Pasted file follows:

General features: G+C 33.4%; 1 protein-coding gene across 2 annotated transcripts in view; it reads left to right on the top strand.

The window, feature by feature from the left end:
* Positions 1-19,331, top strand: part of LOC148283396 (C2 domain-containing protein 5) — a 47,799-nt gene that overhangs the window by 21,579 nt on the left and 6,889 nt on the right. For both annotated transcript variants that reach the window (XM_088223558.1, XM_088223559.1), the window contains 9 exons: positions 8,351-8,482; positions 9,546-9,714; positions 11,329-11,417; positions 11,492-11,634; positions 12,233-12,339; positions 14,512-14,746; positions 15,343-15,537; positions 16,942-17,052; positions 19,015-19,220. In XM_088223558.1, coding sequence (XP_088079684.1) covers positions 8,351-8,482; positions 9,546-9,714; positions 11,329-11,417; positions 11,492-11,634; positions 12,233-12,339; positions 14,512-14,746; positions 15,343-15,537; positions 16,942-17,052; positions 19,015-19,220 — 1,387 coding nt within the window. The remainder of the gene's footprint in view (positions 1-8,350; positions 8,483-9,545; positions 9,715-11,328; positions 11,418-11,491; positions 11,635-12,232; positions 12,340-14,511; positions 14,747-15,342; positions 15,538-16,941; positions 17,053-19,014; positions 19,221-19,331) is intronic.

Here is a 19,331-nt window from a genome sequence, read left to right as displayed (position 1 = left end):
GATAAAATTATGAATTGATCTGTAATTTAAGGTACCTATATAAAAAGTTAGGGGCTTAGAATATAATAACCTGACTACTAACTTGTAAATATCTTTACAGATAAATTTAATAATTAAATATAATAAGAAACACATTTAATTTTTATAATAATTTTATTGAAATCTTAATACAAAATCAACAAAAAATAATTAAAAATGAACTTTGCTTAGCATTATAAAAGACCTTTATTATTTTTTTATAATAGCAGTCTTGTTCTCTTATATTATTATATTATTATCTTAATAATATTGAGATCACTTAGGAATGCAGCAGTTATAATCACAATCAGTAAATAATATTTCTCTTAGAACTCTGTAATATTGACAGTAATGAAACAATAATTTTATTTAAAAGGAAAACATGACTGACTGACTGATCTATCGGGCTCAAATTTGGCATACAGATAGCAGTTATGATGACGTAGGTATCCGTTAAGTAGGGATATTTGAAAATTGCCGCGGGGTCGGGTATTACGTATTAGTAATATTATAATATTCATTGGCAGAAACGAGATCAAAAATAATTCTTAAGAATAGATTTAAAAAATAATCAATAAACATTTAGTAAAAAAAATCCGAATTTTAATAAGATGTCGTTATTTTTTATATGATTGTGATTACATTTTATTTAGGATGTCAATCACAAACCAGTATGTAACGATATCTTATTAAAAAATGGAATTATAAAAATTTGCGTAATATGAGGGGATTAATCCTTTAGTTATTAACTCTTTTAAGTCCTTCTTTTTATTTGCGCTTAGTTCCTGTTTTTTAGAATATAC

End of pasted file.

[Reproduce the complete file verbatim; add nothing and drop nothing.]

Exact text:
General features: G+C 33.4%; 1 protein-coding gene across 2 annotated transcripts in view; it reads left to right on the top strand.

The window, feature by feature from the left end:
* Positions 1-19,331, top strand: part of LOC148283396 (C2 domain-containing protein 5) — a 47,799-nt gene that overhangs the window by 21,579 nt on the left and 6,889 nt on the right. For both annotated transcript variants that reach the window (XM_088223558.1, XM_088223559.1), the window contains 9 exons: positions 8,351-8,482; positions 9,546-9,714; positions 11,329-11,417; positions 11,492-11,634; positions 12,233-12,339; positions 14,512-14,746; positions 15,343-15,537; positions 16,942-17,052; positions 19,015-19,220. In XM_088223558.1, coding sequence (XP_088079684.1) covers positions 8,351-8,482; positions 9,546-9,714; positions 11,329-11,417; positions 11,492-11,634; positions 12,233-12,339; positions 14,512-14,746; positions 15,343-15,537; positions 16,942-17,052; positions 19,015-19,220 — 1,387 coding nt within the window. The remainder of the gene's footprint in view (positions 1-8,350; positions 8,483-9,545; positions 9,715-11,328; positions 11,418-11,491; positions 11,635-12,232; positions 12,340-14,511; positions 14,747-15,342; positions 15,538-16,941; positions 17,053-19,014; positions 19,221-19,331) is intronic.

Here is a 19,331-nt window from a genome sequence, read left to right as displayed (position 1 = left end):
GATAAAATTATGAATTGATCTGTAATTTAAGGTACCTATATAAAAAGTTAGGGGCTTAGAATATAATAACCTGACTACTAACTTGTAAATATCTTTACAGATAAATTTAATAATTAAATATAATAAGAAACACATTTAATTTTTATAATAATTTTATTGAAATCTTAATACAAAATCAACAAAAAATAATTAAAAATGAACTTTGCTTAGCATTATAAAAGACCTTTATTATTTTTTTATAATAGCAGTCTTGTTCTCTTATATTATTATATTATTATCTTAATAATATTGAGATCACTTAGGAATGCAGCAGTTATAATCACAATCAGTAAATAATATTTCTCTTAGAACTCTGTAATATTGACAGTAATGAAACAATAATTTTATTTAAAAGGAAAACATGACTGACTGACTGATCTATCGGGCTCAAATTTGGCATACAGATAGCAGTTATGATGACGTAGGTATCCGTTAAGTAGGGATATTTGAAAATTGCCGCGGGGTCGGGTATTACGTATTAGTAATATTATAATATTCATTGGCAGAAACGAGATCAAAAATAATTCTTAAGAATAGATTTAAAAAATAATCAATAAACATTTAGTAAAAAAAATCCGAATTTTAATAAGATGTCGTTATTTTTTATATGATTGTGATTACATTTTATTTAGGATGTCAATCACAAACCAGTATGTAACGATATCTTATTAAAAAATGGAATTATAAAAATTTGCGTAATATGAGGGGATTAATCCTTTAGTTATTAACTCTTTTAAGTCCTTCTTTTTATTTGCGCTTAGTTCCTGTTTTTTAGAATATAC